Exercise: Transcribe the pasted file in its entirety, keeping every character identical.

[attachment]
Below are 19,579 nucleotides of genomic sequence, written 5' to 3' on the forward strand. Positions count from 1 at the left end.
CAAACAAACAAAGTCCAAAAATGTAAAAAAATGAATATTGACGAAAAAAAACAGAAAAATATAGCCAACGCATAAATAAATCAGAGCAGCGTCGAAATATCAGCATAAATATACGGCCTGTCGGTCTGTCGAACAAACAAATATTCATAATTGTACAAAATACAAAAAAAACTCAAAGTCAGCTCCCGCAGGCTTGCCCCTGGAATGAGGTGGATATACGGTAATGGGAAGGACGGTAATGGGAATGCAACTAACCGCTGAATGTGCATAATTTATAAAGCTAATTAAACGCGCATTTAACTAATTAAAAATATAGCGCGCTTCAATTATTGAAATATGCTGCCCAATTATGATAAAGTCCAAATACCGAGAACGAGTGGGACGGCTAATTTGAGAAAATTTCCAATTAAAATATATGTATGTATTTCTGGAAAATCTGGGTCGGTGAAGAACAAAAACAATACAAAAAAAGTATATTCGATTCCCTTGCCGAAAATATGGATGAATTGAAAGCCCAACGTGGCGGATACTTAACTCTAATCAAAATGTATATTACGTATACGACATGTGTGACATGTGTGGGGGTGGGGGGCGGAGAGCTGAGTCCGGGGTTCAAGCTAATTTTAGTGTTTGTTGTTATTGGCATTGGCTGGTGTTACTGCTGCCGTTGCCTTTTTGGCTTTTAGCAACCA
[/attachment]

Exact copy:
Below are 19,579 nucleotides of genomic sequence, written 5' to 3' on the forward strand. Positions count from 1 at the left end.
CAAACAAACAAAGTCCAAAAATGTAAAAAAATGAATATTGACGAAAAAAAACAGAAAAATATAGCCAACGCATAAATAAATCAGAGCAGCGTCGAAATATCAGCATAAATATACGGCCTGTCGGTCTGTCGAACAAACAAATATTCATAATTGTACAAAATACAAAAAAAACTCAAAGTCAGCTCCCGCAGGCTTGCCCCTGGAATGAGGTGGATATACGGTAATGGGAAGGACGGTAATGGGAATGCAACTAACCGCTGAATGTGCATAATTTATAAAGCTAATTAAACGCGCATTTAACTAATTAAAAATATAGCGCGCTTCAATTATTGAAATATGCTGCCCAATTATGATAAAGTCCAAATACCGAGAACGAGTGGGACGGCTAATTTGAGAAAATTTCCAATTAAAATATATGTATGTATTTCTGGAAAATCTGGGTCGGTGAAGAACAAAAACAATACAAAAAAAGTATATTCGATTCCCTTGCCGAAAATATGGATGAATTGAAAGCCCAACGTGGCGGATACTTAACTCTAATCAAAATGTATATTACGTATACGACATGTGTGACATGTGTGGGGGTGGGGGGCGGAGAGCTGAGTCCGGGGTTCAAGCTAATTTTAGTGTTTGTTGTTATTGGCATTGGCTGGTGTTACTGCTGCCGTTGCCTTTTTGGCTTTTAGCAACCA